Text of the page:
Emory University health policy expert Kenneth Thorpe: “Our health care system focuses on providing high-tech services for complicated cases. We do this very well. What we do not do is provide basic primary and preventative health care services. We do not pay for these services, and do not have a delivery system that is designed to provide either primary prevention, or adequately treat patients with chronic diseases.” (MSNBC)

What to do about it? That’s the problem. Sex education works. No it doesn’t; it promotes promiscuity. Abstinence works. No it doesn’t, it keeps teens ignorant of birth control options. We are as confused about the solution as we are about sex itself.

From the American Medical Student Association 1998-1999 National Initiative on Teen Pregnancy:

“Even with decreases in the birth rate over the past several decades, the birth rate to teenagers in the United States is considerably higher than in most other industrialized countries. The birth rate to teenagers in the United States is twice that of Great Britain; more than four times that of Sweden and Spain; seven times that of Denmark and the Netherlands; and 15 times greater than the birth rate in Japan. However, teenage sexual activity in the United States and these other countries does not vary significantly. There are several possible explanations for the higher birth rate in the United States. In the United States, society identifies teenage sexuality, not just teen pregnancy, as a social problem. According to one article, this negative focus on teen sexuality causes adolescents to feel greater embarrassment about obtaining contraceptives. Other reasons for the higher teen pregnancy rate in the United States are less access to contraceptives and health care for adolescents and a larger poverty class.”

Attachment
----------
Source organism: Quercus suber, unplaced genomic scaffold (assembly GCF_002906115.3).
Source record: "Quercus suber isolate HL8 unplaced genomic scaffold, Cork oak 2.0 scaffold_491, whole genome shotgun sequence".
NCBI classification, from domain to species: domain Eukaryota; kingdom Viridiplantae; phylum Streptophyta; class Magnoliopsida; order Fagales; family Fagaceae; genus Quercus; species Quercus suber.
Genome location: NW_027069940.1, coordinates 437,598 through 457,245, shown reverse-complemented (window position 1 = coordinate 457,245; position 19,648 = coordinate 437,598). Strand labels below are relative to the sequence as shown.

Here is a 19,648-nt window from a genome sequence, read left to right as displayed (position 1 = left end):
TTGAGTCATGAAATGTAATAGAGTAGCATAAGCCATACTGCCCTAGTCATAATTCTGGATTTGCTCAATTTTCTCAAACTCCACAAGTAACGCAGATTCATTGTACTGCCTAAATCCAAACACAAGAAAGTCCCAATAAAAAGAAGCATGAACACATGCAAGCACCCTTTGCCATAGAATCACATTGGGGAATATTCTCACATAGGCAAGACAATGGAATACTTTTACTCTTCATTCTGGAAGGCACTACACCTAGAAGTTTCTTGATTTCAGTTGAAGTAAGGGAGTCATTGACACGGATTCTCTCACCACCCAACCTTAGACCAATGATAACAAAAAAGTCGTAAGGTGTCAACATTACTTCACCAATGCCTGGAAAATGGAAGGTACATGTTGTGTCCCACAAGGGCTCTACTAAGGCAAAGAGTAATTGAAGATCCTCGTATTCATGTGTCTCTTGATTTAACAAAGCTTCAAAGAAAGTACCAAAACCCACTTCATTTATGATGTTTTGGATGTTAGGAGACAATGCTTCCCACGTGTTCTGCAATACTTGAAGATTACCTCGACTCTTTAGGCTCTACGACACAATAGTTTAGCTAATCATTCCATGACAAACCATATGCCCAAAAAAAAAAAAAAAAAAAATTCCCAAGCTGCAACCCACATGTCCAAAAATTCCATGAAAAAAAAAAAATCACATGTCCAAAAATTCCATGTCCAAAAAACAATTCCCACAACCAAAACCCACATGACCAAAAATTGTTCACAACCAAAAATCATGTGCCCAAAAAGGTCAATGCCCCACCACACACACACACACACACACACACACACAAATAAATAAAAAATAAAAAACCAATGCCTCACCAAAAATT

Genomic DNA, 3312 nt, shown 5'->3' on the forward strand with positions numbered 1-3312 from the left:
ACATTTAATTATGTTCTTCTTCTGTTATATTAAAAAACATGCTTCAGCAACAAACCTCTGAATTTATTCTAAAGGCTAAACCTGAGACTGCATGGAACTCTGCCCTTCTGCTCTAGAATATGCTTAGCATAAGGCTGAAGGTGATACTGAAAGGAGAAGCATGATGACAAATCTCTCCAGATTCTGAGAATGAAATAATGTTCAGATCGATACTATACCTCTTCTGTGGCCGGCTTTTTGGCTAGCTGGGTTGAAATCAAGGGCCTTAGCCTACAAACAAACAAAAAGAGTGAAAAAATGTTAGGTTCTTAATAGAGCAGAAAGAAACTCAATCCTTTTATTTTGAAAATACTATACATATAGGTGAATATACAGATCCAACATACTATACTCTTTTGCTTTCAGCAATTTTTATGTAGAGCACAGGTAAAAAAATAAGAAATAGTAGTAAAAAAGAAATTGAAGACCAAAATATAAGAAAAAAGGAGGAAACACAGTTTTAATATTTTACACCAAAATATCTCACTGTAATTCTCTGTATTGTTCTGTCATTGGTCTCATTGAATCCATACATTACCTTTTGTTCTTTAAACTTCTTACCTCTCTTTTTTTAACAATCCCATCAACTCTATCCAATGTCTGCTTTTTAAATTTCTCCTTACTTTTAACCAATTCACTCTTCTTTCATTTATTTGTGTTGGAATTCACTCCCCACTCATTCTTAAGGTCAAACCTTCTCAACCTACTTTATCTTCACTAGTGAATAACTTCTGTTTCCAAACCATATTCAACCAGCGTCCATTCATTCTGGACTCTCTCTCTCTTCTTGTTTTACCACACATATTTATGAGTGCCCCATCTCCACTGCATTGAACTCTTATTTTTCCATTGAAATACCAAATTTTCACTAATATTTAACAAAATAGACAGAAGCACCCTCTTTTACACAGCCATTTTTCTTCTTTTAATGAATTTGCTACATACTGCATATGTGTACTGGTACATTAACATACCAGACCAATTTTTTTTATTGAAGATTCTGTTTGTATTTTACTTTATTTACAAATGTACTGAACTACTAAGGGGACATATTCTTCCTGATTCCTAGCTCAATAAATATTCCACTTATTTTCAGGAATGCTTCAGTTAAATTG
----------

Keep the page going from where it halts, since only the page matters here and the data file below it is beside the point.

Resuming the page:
I call this the “good girls don’t plan sex” problem. Despite the constant in-your-face sex in movies, songs, music videos, television programs, magazines, despite every hormone in a teen’s body screaming for sex, it is still thought of as "being bad”. So therefore, if a girl goes out and gets contraception before she has sex, then she perceives herself as being “bad”. So what does she do? She “lets” herself get “swept away” in the moment. Then it was just an accident and she isn’t a wanton slut who wanted to have sex.

And sex education in high school, whether abstinence-only or the full blown deal isn’t going to help much. Studies prove that these programs work, each in their own way. But our (U.S) age at first sexual intercourse still one of the lowest (15.8 years)

The problem is that like most social problems, Americans want it to be simple. This is the problem, this is the solution. Be solved.

But it doesn’t work like that. Teen pregnancy, teen sex is a complex problem. Girls get pregnant for a whole lot of reasons and for many of them, a course in Understanding Your Body isn't going to help much. Especially since we tend to wait until high school to provide sex ed and by then, the danger group is already having sex, if not their first babies.

In all the conflicting data out there on this subject, a few truths stand out. Girls who delay sexual intercourse and/or use contraceptives for birth control and STD protection: come from intact functional families or have an involved, caring parent who supports and encourages them; have a good relationship with their father; have been encouraged to excel at school; have high self esteem.